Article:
Apple Inc. (NASDAQ:AAPL) is up to its old tricks, trading significantly lower with the broader market. On Monday, Jefferies’ Peter Misek cut his target from $420 to $405 due to weaker demand during his iPhone channel checks. Regardless of this call, Apple is still trading illogically and is showing similarities to Netflix, Inc. (NASDAQ:NFLX) back in 2011 – thus, I believe that it will eventually become Microsoft Corporation (NASDAQ:MSFT).
The Market’s New Netflix
While Netflix, Inc. (NASDAQ:NFLX) had risen 215% over the last year, it is always beneficial to reminisce of the past, and then learn from those experiences. Looking back, Netflix crashed from $300 to $60 in just over four months. It was the decision to break the company’s services into two separate businesses (streaming & DVD rental) that led to this decline.
The market did not respond well to Netflix, Inc. (NASDAQ:NFLX)’s decision to raise prices, nor has the market responded well to a new look Apple Inc. (NASDAQ:AAPL). The world’s largest tech company has slowly, but surely, transitioned itself from a hyper-growth tech stock to a company with steady growth.
Sure, the company has made some mistakes along the way: including slower than expected product innovations and a sloppy iPhone 5 launch (which led to the decline) – but as with Netflix, Inc. (NASDAQ:NFLX), such overreactions usually end favorably for the stock.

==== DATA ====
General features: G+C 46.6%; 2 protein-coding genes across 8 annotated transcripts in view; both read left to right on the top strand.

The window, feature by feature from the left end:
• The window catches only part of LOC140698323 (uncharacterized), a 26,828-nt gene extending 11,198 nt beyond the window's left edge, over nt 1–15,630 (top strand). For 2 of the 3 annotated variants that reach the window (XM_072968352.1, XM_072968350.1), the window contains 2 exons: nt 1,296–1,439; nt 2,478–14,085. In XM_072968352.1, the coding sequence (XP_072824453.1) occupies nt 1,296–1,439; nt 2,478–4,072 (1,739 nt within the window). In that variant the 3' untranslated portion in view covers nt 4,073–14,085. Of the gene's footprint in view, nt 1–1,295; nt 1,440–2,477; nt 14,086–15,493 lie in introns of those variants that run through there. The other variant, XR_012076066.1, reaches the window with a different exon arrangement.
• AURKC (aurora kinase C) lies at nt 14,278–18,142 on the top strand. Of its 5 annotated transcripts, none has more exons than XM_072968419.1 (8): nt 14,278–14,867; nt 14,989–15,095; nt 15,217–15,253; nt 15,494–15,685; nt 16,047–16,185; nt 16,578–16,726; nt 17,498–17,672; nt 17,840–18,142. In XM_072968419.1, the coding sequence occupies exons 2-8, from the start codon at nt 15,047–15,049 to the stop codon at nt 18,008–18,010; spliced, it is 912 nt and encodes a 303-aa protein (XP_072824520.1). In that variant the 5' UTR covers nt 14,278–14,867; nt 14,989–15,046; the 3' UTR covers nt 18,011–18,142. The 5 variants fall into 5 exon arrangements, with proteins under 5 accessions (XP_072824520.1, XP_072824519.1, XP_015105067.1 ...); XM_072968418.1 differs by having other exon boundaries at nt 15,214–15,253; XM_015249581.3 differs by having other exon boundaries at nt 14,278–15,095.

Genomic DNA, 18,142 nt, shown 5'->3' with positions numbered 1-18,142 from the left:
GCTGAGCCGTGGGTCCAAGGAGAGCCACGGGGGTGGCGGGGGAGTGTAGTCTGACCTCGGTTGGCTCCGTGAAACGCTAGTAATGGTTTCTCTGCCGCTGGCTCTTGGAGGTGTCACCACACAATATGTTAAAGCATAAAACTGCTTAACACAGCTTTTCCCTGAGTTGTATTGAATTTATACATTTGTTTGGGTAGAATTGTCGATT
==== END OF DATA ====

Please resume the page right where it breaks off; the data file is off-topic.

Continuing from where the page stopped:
The Second Coming Microsoft
Apple Inc. (NASDAQ:AAPL) is trading at less than seven times earnings (minus cash), and it is highly unlikely that Apple will maintain such a deep discount to the overall market (S&P 500 trades at 15 times earnings). Much like Netflix, Inc. (NASDAQ:NFLX) has eventually recovered as a new but slower growth business, Apple will almost certainly do the same.
Apple still has double digit growth, so if we consider that its growth is twice that of competitor Microsoft Corporation (NASDAQ:MSFT) it should give us a fair idea of valuing the company.
Both Microsoft and Apple Inc. (NASDAQ:AAPL) have similar operating and profit margins, return on equity and assets, and similar dividend yields. Therefore, I am using sales and earnings as the basis of valuation. Microsoft Corporation (NASDAQ:MSFT) is currently trading at 3.65 times sales and 17 times earnings.